Fighting against this trend, Crop-Life America has taken a direct approach. The association has actively collaborated with the President Joe Biden Administration to address such legislation as the Endangered Species Act (ESA) and its potential impact on the pesticides marketplace. “[The administration] realizes that having a judge decide on how and when to use a pesticide isn’t the best way for these decisions to be made,” says Novak. “So, the administration has laid out how federal agencies can oversee these processes and withstand legal challenges involving ESA.”
Somewhat surprisingly, CropLife America has also engaged the aid of non-governmental organizations (NGOs) in some instances. “We have realized that we can’t take on some issues affecting pesticides like we did in the past and be successful,” says Novak. “So, we’ve incorporated some different strategies, such as working with NGOs. These groups may be plaintiffs in some of the lawsuits out there, but if we can get them on board with improvements to the regulatory system, that might be enough to help move the needle with Congress for some beneficial proposals to get passed.”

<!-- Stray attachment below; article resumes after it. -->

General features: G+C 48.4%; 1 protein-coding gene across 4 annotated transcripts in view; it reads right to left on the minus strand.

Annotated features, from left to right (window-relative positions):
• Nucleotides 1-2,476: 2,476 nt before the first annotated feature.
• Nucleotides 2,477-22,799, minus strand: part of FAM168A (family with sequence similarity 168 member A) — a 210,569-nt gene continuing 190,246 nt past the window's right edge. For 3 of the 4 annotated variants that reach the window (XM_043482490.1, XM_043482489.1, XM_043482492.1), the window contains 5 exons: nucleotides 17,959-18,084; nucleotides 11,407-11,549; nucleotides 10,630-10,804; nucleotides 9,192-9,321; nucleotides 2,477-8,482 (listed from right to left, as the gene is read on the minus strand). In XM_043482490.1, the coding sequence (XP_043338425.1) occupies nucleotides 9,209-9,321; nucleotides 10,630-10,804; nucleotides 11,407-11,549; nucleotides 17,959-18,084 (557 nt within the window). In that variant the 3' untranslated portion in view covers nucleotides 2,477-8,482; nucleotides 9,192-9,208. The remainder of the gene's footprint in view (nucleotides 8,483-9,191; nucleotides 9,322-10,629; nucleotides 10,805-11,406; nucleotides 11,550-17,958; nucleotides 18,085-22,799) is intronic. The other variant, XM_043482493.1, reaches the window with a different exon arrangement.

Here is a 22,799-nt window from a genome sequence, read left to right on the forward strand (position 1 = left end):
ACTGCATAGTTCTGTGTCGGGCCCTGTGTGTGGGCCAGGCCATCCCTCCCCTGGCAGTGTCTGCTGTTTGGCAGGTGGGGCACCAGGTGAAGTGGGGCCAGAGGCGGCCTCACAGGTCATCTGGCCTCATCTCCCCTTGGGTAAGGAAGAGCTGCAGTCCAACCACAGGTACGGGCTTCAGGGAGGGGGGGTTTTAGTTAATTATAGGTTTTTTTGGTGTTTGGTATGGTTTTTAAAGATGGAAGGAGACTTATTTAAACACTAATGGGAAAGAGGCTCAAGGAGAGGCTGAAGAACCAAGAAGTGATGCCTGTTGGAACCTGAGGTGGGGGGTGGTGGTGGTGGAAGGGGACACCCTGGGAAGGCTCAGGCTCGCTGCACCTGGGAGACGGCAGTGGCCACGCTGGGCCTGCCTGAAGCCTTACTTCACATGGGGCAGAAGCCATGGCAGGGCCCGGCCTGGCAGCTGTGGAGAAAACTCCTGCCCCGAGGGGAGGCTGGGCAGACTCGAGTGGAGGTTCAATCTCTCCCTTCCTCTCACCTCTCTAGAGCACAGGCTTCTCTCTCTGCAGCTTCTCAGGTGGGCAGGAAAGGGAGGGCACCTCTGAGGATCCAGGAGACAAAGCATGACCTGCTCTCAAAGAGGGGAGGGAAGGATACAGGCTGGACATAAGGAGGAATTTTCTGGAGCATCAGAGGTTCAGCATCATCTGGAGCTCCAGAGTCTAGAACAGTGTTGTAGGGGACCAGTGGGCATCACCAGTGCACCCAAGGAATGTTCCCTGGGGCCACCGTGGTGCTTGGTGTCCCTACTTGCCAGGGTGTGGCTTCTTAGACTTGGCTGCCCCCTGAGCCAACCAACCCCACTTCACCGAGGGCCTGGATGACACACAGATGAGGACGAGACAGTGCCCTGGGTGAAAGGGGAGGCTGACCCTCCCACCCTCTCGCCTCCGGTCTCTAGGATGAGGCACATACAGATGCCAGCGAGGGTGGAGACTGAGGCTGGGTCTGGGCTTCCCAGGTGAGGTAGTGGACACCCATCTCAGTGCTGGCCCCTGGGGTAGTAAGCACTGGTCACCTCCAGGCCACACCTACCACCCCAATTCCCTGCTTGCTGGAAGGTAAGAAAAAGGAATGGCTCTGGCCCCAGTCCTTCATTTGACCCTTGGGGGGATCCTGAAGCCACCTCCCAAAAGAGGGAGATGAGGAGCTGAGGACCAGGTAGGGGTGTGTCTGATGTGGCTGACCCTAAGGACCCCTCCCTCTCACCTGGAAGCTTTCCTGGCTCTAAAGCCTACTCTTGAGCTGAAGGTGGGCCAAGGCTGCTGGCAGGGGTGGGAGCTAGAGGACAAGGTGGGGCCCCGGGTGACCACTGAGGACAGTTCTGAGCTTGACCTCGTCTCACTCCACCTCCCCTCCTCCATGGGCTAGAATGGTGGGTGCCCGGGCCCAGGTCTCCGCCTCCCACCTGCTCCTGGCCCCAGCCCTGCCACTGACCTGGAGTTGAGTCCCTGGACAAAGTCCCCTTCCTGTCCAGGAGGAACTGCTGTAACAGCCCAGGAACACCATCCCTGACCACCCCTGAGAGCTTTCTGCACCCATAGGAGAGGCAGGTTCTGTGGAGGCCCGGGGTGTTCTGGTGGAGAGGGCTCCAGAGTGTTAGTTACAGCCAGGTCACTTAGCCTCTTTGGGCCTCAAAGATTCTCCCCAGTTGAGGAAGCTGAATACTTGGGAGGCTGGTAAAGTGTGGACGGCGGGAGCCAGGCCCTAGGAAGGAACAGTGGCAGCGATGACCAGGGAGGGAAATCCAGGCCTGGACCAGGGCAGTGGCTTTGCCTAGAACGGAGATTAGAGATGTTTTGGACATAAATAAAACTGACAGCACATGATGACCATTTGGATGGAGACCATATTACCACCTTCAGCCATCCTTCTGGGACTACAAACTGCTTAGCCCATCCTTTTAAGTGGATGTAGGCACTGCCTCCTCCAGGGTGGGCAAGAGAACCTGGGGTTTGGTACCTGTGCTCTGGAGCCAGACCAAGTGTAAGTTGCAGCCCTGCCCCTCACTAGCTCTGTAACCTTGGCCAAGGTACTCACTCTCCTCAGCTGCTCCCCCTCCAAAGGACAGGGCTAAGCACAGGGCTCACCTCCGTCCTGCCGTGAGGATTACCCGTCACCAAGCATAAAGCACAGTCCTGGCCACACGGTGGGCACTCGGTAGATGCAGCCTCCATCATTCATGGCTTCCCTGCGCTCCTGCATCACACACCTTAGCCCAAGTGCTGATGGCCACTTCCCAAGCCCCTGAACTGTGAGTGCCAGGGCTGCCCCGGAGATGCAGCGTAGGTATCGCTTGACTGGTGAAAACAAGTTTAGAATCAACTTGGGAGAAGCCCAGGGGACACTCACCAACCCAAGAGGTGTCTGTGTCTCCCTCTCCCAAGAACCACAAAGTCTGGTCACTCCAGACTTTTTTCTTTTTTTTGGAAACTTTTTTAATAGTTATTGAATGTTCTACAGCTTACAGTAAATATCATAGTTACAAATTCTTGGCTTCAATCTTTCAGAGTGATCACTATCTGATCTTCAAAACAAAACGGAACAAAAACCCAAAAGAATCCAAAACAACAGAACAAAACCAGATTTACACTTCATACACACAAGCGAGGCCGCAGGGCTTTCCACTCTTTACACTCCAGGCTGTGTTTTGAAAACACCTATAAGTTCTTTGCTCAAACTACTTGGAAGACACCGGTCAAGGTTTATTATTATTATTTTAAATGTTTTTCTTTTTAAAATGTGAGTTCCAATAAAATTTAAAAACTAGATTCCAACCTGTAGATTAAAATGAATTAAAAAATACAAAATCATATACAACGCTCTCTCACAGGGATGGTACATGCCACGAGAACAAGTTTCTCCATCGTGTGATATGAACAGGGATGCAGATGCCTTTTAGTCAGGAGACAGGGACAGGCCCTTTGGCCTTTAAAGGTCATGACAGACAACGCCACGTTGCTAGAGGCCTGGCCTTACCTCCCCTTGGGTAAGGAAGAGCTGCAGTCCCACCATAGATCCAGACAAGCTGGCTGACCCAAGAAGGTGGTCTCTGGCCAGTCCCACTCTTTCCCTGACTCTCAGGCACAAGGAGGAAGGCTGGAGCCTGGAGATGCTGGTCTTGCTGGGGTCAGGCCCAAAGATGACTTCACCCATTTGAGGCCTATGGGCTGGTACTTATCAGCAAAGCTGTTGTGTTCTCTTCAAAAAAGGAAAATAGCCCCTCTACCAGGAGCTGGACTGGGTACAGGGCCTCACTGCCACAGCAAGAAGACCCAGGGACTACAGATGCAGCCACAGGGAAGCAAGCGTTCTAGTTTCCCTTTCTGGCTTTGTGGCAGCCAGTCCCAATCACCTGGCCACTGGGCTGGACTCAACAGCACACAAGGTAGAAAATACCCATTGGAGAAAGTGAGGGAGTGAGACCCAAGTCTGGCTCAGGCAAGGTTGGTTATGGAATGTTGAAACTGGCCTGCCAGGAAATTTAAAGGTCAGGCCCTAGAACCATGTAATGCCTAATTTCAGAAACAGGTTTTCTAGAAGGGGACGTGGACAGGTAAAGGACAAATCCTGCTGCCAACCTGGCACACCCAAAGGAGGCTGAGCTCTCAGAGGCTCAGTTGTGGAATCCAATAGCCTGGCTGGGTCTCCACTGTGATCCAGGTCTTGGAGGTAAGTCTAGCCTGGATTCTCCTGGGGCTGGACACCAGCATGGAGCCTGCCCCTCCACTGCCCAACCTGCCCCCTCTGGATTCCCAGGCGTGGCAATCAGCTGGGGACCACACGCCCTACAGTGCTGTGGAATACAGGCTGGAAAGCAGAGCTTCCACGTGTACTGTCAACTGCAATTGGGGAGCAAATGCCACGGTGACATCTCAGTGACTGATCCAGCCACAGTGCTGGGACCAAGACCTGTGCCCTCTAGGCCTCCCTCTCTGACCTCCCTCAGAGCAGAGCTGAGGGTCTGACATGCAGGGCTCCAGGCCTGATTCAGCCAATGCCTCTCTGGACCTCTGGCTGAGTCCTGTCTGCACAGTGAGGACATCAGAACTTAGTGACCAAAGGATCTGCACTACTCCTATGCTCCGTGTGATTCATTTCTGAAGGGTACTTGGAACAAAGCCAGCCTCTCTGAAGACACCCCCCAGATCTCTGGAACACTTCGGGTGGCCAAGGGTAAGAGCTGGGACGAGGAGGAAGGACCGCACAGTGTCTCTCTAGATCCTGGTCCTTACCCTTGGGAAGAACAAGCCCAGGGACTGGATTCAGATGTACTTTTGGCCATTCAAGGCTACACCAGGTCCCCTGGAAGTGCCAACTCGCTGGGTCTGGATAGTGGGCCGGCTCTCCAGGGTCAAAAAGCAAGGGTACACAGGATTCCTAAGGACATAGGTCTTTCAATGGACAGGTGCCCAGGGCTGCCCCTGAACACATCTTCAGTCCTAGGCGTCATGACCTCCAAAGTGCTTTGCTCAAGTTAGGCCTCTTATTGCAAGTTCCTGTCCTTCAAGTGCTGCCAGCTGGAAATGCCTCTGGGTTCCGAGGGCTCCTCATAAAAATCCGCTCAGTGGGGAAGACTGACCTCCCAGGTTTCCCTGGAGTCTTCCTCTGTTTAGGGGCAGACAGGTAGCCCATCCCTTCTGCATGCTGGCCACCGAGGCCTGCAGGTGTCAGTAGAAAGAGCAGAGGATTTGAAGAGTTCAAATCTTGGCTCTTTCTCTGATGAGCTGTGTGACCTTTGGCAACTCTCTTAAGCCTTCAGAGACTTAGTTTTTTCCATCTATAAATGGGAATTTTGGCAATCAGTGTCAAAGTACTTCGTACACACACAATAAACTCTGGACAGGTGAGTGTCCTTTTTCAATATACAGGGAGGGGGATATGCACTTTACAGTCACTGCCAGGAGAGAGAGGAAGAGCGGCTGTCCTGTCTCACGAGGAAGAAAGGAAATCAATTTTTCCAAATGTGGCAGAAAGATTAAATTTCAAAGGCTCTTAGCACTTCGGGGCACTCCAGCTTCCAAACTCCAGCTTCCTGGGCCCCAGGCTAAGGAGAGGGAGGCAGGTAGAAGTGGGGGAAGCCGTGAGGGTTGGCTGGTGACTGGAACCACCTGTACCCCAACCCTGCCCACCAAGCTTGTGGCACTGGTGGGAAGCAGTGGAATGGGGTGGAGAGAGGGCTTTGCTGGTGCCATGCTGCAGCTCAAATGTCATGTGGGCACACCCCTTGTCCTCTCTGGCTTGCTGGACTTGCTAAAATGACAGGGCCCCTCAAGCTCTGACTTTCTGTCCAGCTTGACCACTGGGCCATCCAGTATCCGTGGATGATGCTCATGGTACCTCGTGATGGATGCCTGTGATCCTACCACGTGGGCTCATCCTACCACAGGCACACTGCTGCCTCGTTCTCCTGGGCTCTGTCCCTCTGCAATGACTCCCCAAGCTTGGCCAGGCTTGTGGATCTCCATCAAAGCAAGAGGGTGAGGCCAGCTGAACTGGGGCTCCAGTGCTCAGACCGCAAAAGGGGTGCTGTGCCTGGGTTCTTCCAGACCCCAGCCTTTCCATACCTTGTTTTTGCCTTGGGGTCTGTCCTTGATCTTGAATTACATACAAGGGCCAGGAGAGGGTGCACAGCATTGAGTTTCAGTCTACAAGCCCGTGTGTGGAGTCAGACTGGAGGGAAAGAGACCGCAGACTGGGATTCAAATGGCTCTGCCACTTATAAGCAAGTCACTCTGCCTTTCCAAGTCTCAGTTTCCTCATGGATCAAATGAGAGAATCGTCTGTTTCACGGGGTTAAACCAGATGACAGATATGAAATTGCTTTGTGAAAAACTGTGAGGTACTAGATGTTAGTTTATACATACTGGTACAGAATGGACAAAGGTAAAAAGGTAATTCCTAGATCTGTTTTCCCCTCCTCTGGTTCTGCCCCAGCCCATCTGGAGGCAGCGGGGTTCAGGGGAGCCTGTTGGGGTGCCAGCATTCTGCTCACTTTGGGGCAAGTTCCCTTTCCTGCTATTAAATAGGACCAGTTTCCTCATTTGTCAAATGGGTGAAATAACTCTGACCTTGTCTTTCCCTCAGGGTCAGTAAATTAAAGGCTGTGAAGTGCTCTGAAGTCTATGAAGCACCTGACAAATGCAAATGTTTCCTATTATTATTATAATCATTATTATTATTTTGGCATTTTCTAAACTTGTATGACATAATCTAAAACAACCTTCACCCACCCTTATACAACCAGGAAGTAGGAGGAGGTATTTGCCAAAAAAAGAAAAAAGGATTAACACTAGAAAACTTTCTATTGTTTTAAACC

Looking Forward, Near & Long Term
In acknowledgement of CropLife America’s 90th anniversary, the association is planning some recognition at its annual meeting, slated to take place September 12-14 in Nashville, TN. On the evening of September 14, CropLife America will host a 90th anniversary gala for members and attendees, featuring some special video salutes to the organization.
“We’ve been collecting comments from members and growers via video,” says Novak. “We have been asking them to reflect on the history of CropLife America and how innovation has changed their lives and agriculture over the years.”
Beyond this, Novak says CropLife America is already making plans to move the association and the industry it serves forward. Short-term, with 2024 being an important election year, CropLife America will work to engage with the various presidential candidates and campaigns so that issues impacting its membership are being addressed. The association is also hoping to have Congress approve more funding for EPA to hire additional employees. “This should help the agency be able to work through the backlog of product labels it is currently dealing with — which at last count, numbered at almost 19,000 items!”
And what about plans for the next 90 years? “Think about it this way: What were the tools farmers were using 90 years ago to control weeds and pests on their farms?” he says. “I’ve seen incredible innovations — going from seven tillage passes in crop fields to no-till systems and corn yields increasing from 160 bushels per acre to 250 bushels today. All these innovations were made possible in part by the use of safe and effective pesticides coming into the picture. I definitely see a world where CropLife America and its members are still an important part of whatever agricultural innovations have been introduced by then.”